Man bailed over assault on girlfriend attacked her again

Kevin Snelling slammed his girlfriend's head on a table
Kevin Snelling slammed his girlfriend's head on a table

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MORE must be done to protect domestic violence victims.

That was the stern message from the police and crime commissioner Simon Hayes and a domestic violence group after a man was jailed for 18 months for repeatedly punching his girlfriend – just days after he was released on bail for assaulting her.

Portsmouth Crown Court heard Kevin Snelling, 35, was serving a suspended jail term for assaulting his partner. But he assaulted her again giving her a black eye, was arrested and bailed and told not to contact her – but then went to her flat in Fareham and slammed her head on a table.

Domestic abuse group Aurora New Dawn said people such as Snelling must be ‘closely managed’ to avoid further attacks.

Prosecutor Matthew Lawson said that Snelling stayed with her for several days and it was not until he started getting drunk that violence again broke out.

‘She says that for the first few days he was fine but then began to drink heavily and began to “kick off”,’ he said.

‘One morning they bought some strong cider together and started drinking.

‘He accused her of drinking some of his cider. Then he grabbed her hair and pushed her head onto the table.’

Mr Lawson said this happened about four times, and Snelling prevented her from leaving the flat or going to the toilet for hours.

Mr Lawson said: ‘She says he punched her in the face twice and there was blood everywhere.’

He said she was able to escape the flat and sought refuge with a neighbour when a PCSO called on the door.

Reading the victim statement, Mr Lawson said: ‘I was crying, my nose was a mess, it was pouring with blood.

‘He wouldn’t let me out of the flat, I was really scared.’

As more police arrived, Snelling barricaded himself in the flat, refusing to leave.

Mr Lawson said he made threats against the police, warned that he would harm himself and pushed a 6in knife through the letterbox.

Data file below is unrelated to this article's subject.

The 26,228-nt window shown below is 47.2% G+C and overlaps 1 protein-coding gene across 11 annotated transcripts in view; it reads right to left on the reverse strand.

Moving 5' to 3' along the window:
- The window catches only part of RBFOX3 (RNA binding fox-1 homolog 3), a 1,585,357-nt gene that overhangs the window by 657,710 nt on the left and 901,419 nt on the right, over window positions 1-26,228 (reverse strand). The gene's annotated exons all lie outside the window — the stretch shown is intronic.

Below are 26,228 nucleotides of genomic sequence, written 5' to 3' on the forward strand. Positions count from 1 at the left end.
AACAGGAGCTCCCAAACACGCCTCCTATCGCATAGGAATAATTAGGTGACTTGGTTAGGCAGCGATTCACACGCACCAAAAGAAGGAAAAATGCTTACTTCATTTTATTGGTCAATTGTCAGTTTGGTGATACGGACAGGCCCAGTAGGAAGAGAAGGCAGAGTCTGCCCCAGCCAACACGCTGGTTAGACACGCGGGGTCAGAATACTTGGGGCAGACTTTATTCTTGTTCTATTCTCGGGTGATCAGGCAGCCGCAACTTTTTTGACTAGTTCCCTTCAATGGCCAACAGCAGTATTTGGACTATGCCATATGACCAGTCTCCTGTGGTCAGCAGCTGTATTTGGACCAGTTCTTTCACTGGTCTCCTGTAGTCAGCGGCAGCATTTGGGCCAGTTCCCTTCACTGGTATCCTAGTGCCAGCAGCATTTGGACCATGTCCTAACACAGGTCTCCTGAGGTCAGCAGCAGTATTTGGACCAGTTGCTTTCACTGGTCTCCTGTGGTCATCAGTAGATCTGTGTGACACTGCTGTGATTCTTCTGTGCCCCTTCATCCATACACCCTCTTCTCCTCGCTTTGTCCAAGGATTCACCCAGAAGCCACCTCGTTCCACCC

‘He claimed to the police that he had mental problems and needed help, and that he had taken 300 tablets.

‘Eventually officers did force entry to the flat and he was arrested.’

The court heard Snelling has a record of violence and breaching court orders going back to 1997.

He initially pleaded not guilty to actual bodily harm, but later pleaded guilty.

Snelling, of Wynton Way, Fareham, was on remand for four months and attended Alcoholics Anonymous.

Recorder John Williams said the victim was vulnerable. He said Snelling would face another period on licence when he was released. ‘I hope that you keep out of trouble and sort your life out,’ he said.

Snelling’s assaults happened in November last year, December 13 and December 21.

Shonagh Dillon, chief executive of Aurora New Dawn, added: ‘It’s really important to be able to manage those people very closely and the victim gets the right support.

‘They are not often seen as the highest risk offences but if someone has issues round power and control and they’ve been punished for that they’re probably going to up the ante and have the risk of reoffending or becoming more violent.’

Mr Hayes said: ‘In my Police and Crime Plan, I clearly state commitments to ensuring victims should be at the heart of the criminal justice system and reducing reoffending.

‘Local authorities, Hampshire Constabulary and the Community Rehabilitation Company, are working hard to improve the recording and sharing of information, identify risk, tackle violence and support victims, perpetrators and families through appropriate intervention.

‘The introduction of CRCs as a new criminal justice partner has meant new ways of working and it is essential that partners adapt quickly to ensure that perpetrators are not allowed to reoffend and victims know where to turn for support.’

He added that he was funding a pilot programme offering educational workshops to certain domestic abuse offenders with the aim of stopping reoffending.